Monday, May 29, 2006

Kyushu Part 2- Nagasaki in the Daytime

Nagasaki's past as a city of great importance to Japan has been overshadowed by the Atomic bombing at the end of World War II.

It was in Kyushu that Japan first made contact with the western world. Some shipwrecked Portugese washed ashore, and quickly set up trading links all over the island. Worried about increasing foreign activity and the influence of Catholicism, all foreign trade was soon restricted to Nagasaiki. Soon after the Portugese were confined on a small artifical island in the bay, Dejima.

Interior of the Dutch Factory on Dejima

Soon thereafter the Portugese and their meddling Jesuit friends were expelled, and an exclusive trade agreement was struck with the Protestant Dutch, who were seen as interested only in trade, and not in conversion. They took over Dejima, and it became the sole avenue for Western trade, philosophy, and science for over two hundred years, from 1641 to 1854 when Perry forcibly opened Japan to the West.

A Model of the Leifde, the first Dutch ship to reach Japan

Well to a history buff like me, a visit to Dejima was mandatory! The actual island had long since been enveloped by harbor reclaimation, but is rapidly being restored to its early 19th century form. The faithfully rebuilt structures had some fascinating displays on the history of Japan and its contact with the west. Included in the displays were a series of ship models showcasing the nations and time periods involved in the Dejima trade. One of them, pictured above, is the ship that brought William Adams, the English sailor whose life was fictionalized in Shogun, to Japan. The displays were all quite good, and almost everything was bilingual too, which is always a plus. Of course the rumbling honking trams going by every five minutes did tend to pull you out of the whole 1800's "vibe."

The Nagasaki Atomic Bomb Museum

Our next stop was the Nagasaki Atomic Bomb Museum in the northern suburb of Urakami. It was a sobering yet interesting stop. I will admit though that I liked the Hiroshima museum better as it seemed a bit more even handed, presenting the why of the bombing and the military reasons for targeting the city. The Nagasaki Museum pretty much just featured photo after photo of devestated schools and burned children. Which given that there were hundreds of high school kids walking around us made me fear a bit for my safety! Well not really, actually to them we were like rockstars, with lots of pointing and giggling.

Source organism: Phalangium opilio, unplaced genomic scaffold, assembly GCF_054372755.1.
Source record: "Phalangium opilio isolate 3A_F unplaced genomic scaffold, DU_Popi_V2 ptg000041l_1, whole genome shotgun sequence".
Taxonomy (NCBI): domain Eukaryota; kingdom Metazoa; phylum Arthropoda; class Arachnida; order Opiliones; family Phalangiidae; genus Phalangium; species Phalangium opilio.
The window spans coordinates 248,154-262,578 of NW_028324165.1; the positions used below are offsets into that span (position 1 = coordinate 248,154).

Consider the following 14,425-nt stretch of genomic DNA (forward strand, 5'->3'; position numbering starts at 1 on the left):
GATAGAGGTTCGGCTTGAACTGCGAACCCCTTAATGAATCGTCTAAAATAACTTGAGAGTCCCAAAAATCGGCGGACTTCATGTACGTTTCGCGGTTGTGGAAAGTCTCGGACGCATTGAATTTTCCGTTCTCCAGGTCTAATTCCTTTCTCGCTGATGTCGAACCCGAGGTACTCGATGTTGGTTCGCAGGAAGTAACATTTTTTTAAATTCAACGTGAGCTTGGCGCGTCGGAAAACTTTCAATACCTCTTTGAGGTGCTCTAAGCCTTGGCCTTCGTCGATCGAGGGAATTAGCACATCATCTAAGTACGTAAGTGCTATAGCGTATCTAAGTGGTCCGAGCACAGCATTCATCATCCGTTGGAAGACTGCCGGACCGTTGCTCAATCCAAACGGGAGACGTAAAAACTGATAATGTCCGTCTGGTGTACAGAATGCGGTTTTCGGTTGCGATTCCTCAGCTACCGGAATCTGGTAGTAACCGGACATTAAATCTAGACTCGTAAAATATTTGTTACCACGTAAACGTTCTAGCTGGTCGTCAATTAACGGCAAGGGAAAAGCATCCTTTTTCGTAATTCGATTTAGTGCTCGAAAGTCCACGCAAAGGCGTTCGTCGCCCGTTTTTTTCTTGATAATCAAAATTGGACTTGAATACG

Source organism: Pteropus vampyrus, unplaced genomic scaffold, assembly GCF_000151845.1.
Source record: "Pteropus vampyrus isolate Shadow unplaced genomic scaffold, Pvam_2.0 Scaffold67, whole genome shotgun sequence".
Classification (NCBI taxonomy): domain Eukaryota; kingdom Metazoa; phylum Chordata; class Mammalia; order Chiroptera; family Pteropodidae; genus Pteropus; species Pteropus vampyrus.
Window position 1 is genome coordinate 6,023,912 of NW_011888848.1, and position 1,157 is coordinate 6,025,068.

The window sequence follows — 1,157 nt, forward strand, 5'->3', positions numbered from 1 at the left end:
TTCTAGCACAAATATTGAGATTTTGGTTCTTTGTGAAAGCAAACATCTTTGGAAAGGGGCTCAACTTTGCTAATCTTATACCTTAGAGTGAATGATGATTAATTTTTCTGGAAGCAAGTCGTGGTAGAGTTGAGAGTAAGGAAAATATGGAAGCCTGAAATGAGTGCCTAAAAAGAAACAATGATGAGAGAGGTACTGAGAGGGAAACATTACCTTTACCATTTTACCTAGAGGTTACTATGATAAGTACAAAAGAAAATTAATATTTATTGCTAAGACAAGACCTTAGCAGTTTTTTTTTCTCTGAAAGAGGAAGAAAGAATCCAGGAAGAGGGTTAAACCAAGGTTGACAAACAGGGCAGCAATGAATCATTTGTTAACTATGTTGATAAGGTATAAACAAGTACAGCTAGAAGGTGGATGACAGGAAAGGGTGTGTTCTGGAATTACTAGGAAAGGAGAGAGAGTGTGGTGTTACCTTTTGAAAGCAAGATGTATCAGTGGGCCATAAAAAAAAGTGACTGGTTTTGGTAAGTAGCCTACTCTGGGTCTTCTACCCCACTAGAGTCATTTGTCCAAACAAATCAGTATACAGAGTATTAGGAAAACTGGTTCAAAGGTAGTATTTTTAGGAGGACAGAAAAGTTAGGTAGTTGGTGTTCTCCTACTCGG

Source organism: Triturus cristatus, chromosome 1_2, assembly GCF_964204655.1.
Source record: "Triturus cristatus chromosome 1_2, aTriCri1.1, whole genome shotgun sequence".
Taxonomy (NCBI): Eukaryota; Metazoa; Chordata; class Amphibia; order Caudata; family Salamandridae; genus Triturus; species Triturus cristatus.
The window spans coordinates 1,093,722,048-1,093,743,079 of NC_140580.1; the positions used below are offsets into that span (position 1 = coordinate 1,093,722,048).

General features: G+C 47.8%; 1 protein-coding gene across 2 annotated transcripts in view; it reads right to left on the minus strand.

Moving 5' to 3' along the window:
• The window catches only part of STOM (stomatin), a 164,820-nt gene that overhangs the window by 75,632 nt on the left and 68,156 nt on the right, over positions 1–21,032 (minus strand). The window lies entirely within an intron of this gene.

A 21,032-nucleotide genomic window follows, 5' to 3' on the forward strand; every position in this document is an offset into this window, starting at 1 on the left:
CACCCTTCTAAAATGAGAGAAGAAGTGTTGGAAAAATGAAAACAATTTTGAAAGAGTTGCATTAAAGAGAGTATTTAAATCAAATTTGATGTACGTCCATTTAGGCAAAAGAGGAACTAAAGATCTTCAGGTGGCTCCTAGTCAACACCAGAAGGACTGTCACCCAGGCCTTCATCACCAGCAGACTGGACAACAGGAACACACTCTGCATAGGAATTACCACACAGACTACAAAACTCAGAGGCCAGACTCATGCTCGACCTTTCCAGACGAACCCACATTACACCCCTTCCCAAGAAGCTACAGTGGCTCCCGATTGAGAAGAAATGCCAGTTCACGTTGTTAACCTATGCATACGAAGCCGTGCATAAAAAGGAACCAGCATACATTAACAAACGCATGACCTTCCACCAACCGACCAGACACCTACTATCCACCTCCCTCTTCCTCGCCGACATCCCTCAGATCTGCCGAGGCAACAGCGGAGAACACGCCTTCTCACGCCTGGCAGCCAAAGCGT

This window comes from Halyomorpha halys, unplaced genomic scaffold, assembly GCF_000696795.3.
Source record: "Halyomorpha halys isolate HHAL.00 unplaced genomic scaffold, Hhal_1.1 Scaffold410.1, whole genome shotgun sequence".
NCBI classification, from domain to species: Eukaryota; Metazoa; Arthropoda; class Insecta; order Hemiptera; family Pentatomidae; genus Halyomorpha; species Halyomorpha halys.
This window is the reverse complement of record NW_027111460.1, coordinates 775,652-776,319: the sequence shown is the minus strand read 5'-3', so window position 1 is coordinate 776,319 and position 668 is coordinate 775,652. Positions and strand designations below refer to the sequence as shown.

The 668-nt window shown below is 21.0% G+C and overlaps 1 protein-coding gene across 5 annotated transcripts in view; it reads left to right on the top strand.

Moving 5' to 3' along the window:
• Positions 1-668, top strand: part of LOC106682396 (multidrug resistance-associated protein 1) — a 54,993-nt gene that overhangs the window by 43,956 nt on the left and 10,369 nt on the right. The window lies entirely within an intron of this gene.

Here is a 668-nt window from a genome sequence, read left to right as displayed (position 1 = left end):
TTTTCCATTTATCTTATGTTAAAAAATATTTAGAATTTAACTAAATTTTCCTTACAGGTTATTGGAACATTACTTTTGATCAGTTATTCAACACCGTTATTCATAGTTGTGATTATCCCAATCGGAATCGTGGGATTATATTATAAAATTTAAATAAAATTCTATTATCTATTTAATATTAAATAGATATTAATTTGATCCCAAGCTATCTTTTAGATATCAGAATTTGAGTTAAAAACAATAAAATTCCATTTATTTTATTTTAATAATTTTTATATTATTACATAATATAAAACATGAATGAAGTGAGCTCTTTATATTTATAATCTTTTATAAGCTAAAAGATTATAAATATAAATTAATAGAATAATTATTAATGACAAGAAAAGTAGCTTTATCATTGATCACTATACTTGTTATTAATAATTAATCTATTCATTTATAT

Hypocenter Park. Notice the school groups and the love hotel in the background

Next stop was a conbini lunch in Hypocenter Park, the exact place above which 'Fat Man' exploded. It was a nice park, with statues and memorials, and a section of the blasted wall of Urakami Cathedral. Ironically enough, overlooking the park is a couple of love hotels, which is rather strange to say the least. I suppose its the ultimate "make love not war" statement.

After dropping off a tired Liz at the Holiday Inn, I treked towards China Town and the Glover Slope. Nagasaki was the point of contact for ALL (legitimate) foreign trade, and that includes Chinese trade. While the Chinese merchents were less restricted than the Dutch, they did have their own quarter and were technically not allowed outside. This lead to a nice little modern China Town, packed with dim sum restaurants and interesting shops.

The view from Glover Garden

On towards the South end of town is the Glover Garden, an area that is also tied into Nagasaki's history of foreign trade. After the Meiji restoration and the opening of Japan fully to western trade, Nagasaki of course became one of the major port cities. This lead to a thriving ex-pat community, and some of the nicer houses and landmarks from that have been assembled along the pleasant landscapes of the Glover Garden. The area is named after one of the more important personages of Meiji Era Japan, one Thomas Blake Glover. Ironically this is another link to James Clavell, as Glover started his career working in Nagasaki for Jardine Matheson, the trading company fictionalized as Struans in Tai-pan and Noble House. Glover eventually started his own company, and had a profound effect in Japan doing things like bringing the first steam engine and dry dock to Japan. And so the houses of him and his collegues form a great little tourist attraction! The houses were interesting enough, but the view of Nagasaki and the harbor were what really justified the price of admission.

An amazing dragon housed in one of the buildings in Glover Garden

After a quick dinner at MOS Burger with Liz, I headed out for a date with the sunset. I had seen a photo taken from the top of a nearby mountain, and I just had to get my tripod and camera up there for some low light photography...

To Be Continued!


羽之助 said...

Wow. That actually looks ... awesome, especially Chinatown and Dejima. Nice to hear that it's being restored. Heck, they're even starting to deconcrete the coastline for sea turtles somewhere in Aichi! Perhaps there is hope yet!

Sometimes I really hate living all the way up here. I want to go see Nagasaki now ...

Mike said...

Mike from Japan Is Doomed here, just dropping by to see how my favourite writer is doing :) I loved the photo of Hypocenter park and especially the view from Glover Garden...inspiring! :)

Artdiva said...

Interesting entry. I like the lesson in history and letting us readers of James Clavell know the tie ins from fiction with the reality. Thanks!